2020-05-13Zeitschriftenartikel DOI: 10.1111/theo.12243
Can We Know Substances? Suárez on a Sceptical Puzzle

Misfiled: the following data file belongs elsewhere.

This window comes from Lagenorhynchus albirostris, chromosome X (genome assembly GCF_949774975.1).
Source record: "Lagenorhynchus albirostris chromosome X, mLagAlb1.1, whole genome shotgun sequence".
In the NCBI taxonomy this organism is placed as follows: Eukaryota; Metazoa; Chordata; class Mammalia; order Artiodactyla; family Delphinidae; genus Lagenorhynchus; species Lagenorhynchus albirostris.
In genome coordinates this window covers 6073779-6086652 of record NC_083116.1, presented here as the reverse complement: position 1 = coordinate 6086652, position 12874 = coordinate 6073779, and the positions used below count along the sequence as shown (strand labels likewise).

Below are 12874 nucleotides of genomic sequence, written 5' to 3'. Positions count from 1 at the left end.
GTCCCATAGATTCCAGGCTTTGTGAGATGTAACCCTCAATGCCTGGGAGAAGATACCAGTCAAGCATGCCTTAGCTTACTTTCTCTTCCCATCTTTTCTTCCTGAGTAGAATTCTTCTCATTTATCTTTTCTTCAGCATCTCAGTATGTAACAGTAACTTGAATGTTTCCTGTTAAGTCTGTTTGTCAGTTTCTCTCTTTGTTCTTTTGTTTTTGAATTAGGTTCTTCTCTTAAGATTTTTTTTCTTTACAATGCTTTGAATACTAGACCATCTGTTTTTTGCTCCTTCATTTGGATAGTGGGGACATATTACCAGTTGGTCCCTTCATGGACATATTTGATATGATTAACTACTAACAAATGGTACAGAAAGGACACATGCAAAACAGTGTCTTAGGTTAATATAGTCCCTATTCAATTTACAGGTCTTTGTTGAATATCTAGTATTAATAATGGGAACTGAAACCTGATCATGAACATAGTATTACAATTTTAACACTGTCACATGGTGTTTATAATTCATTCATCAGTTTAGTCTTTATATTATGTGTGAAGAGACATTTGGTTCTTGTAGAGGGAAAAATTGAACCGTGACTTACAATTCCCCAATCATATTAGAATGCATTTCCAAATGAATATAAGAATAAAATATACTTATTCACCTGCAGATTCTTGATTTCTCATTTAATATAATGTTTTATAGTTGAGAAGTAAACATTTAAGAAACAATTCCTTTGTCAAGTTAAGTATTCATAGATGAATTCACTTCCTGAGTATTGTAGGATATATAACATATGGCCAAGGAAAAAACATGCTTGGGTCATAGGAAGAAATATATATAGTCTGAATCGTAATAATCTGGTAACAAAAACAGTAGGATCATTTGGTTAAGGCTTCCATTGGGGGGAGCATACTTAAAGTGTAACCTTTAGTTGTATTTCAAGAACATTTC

It has often been said that the knowability of substances became a problem in the early modern period, when anti-Aristotelians doubted that we could know anything more than the sensory qualities that are present to us. This article argues that the late scholastic Aristotelian Francisco Suárez was already aware of this sceptical problem. On his view, substances are really (and not just modally) distinct from the perceivable qualities, and therefore cannot be known through sense perception. The article first examines the metaphysical theory that motivated him to defend this thesis. It then looks at the epistemological consequences he drew from it. Though he rejected direct knowledge of substances, he nevertheless conceded that knowledge can be obtained through a “discursive process”. The article explores this process, spelling out all the cognitive steps it involves. In particular, it analyses Suárez's explanation of how we produce special cognitive devices (the “intelligible species”) that enable us to represent substances. Finally, it assesses Suárez's solution to the knowability problem by comparing it to Locke's solution. It argues that metaphysical rationalism led him to posit substances: we need to accept them as active causes and bearers of qualities, although we have no direct access to them.
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